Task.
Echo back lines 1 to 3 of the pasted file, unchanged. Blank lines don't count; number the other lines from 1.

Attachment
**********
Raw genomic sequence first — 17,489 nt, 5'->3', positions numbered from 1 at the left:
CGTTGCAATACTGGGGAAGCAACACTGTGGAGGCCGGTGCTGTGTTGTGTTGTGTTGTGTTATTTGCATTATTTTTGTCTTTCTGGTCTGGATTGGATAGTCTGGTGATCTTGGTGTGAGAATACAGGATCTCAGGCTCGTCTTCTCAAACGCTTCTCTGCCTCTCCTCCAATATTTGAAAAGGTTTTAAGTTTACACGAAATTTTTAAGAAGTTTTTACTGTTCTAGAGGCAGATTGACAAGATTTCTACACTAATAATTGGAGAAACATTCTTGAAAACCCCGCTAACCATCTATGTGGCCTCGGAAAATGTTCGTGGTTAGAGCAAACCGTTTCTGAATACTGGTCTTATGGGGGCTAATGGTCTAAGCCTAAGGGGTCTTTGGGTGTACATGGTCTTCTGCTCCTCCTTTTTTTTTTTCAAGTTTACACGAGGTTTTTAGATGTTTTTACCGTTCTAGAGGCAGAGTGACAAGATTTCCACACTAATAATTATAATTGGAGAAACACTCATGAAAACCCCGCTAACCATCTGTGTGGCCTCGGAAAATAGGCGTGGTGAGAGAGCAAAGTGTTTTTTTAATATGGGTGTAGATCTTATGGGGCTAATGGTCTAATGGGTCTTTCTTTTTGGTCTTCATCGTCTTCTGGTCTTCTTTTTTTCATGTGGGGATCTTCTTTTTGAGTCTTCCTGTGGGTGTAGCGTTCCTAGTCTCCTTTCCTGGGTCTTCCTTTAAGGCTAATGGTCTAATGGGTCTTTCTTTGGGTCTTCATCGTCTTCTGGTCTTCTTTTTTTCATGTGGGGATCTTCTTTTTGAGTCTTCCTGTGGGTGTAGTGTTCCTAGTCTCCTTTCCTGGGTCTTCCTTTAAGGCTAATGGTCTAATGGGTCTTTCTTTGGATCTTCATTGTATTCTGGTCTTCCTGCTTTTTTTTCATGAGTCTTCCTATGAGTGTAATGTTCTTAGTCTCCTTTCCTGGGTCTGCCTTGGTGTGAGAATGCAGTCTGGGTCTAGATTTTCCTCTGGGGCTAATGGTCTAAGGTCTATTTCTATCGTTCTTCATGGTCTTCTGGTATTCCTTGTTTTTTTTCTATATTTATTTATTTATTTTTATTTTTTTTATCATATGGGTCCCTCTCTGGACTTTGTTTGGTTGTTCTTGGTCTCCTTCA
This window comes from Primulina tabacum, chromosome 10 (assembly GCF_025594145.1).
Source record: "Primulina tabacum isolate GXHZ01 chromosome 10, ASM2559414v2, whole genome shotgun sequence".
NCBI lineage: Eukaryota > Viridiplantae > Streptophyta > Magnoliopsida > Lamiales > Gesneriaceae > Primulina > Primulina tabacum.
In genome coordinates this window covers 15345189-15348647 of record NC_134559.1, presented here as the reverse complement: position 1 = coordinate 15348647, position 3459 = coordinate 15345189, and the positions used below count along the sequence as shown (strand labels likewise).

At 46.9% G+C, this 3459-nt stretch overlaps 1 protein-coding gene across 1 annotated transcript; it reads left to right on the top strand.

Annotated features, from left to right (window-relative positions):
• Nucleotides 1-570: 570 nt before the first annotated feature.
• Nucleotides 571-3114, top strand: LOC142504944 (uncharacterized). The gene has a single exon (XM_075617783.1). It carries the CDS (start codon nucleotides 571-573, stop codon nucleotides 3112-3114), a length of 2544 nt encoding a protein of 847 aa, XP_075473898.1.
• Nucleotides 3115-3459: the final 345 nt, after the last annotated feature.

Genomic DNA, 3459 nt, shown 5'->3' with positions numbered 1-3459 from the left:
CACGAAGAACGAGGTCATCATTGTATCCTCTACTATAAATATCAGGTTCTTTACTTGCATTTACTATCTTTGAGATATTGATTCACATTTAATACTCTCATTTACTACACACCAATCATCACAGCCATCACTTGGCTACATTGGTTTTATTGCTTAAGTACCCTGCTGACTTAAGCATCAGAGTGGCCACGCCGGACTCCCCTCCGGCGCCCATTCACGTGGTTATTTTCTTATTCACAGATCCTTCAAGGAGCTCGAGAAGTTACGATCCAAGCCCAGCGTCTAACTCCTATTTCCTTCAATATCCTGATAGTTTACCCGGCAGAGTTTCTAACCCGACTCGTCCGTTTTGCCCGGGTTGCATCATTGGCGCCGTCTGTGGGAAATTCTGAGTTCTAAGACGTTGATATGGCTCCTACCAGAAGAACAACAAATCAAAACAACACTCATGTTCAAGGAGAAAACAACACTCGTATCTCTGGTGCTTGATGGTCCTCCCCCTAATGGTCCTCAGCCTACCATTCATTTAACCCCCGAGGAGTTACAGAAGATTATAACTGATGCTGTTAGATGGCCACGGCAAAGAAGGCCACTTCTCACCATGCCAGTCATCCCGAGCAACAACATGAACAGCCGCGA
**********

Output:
Raw genomic sequence first — 17,489 nt, 5'->3', positions numbered from 1 at the left:
CGTTGCAATACTGGGGAAGCAACACTGTGGAGGCCGGTGCTGTGTTGTGTTGTGTTGTGTTATTTGCATTATTTTTGTCTTTCTGGTCTGGATTGGATAGTCTGGTGATCTTGGTGTGAGAATACAGGATCTCAGGCTCGTCTTCTCAAACGCTTCTCTGCCTCTCCTCCAATATTTGAAAAGGTTTTAAGTTTACACGAAATTTTTAAGAAGTTTTTACTGTTCTAGAGGCAGATTGACAAGATTTCTACACTAATAATTGGAGAAACATTCTTGAAAACCCCGCTAACCATCTATGTGGCCTCGGAAAATGTTCGTGGTTAGAGCAAACCGTTTCTGAATACTGGTCTTATGGGGGCTAATGGTCTAAGCCTAAGGGGTCTTTGGGTGTACATGGTCTTCTGCTCCTCCTTTTTTTTTTTCAAGTTTACACGAGGTTTTTAGATGTTTTTACCGTTCTAGAGGCAGAGTGACAAGATTTCCACACTAATAATTATAATTGGAGAAACACTCATGAAAACCCCGCTAACCATCTGTGTGGCCTCGGAAAATAGGCGTGGTGAGAGAGCAAAGTGTTTTTTTAATATGGGTGTAGATCTTATGGGGCTAATGGTCTAATGGGTCTTTCTTTTTGGTCTTCATCGTCTTCTGGTCTTCTTTTTTTCATGTGGGGATCTTCTTTTTGAGTCTTCCTGTGGGTGTAGCGTTCCTAGTCTCCTTTCCTGGGTCTTCCTTTAAGGCTAATGGTCTAATGGGTCTTTCTTTGGGTCTTCATCGTCTTCTGGTCTTCTTTTTTTCATGTGGGGATCTTCTTTTTGAGTCTTCCTGTGGGTGTAGTGTTCCTAGTCTCCTTTCCTGGGTCTTCCTTTAAGGCTAATGGTCTAATGGGTCTTTCTTTGGATCTTCATTGTATTCTGGTCTTCCTGCTTTTTTTTCATGAGTCTTCCTATGAGTGTAATGTTCTTAGTCTCCTTTCCTGGGTCTGCCTTGGTGTGAGAATGCAGTCTGGGTCTAGATTTTCCTCTGGGGCTAATGGTCTAAGGTCTATTTCTATCGTTCTTCATGGTCTTCTGGTATTCCTTGTTTTTTTTCTATATTTATTTATTTATTTTTATTTTTTTTATCATATGGGTCCCTCTCTGGACTTTGTTTGGTTGTTCTTGGTCTCCTTCA
This window comes from Primulina tabacum, chromosome 10 (assembly GCF_025594145.1).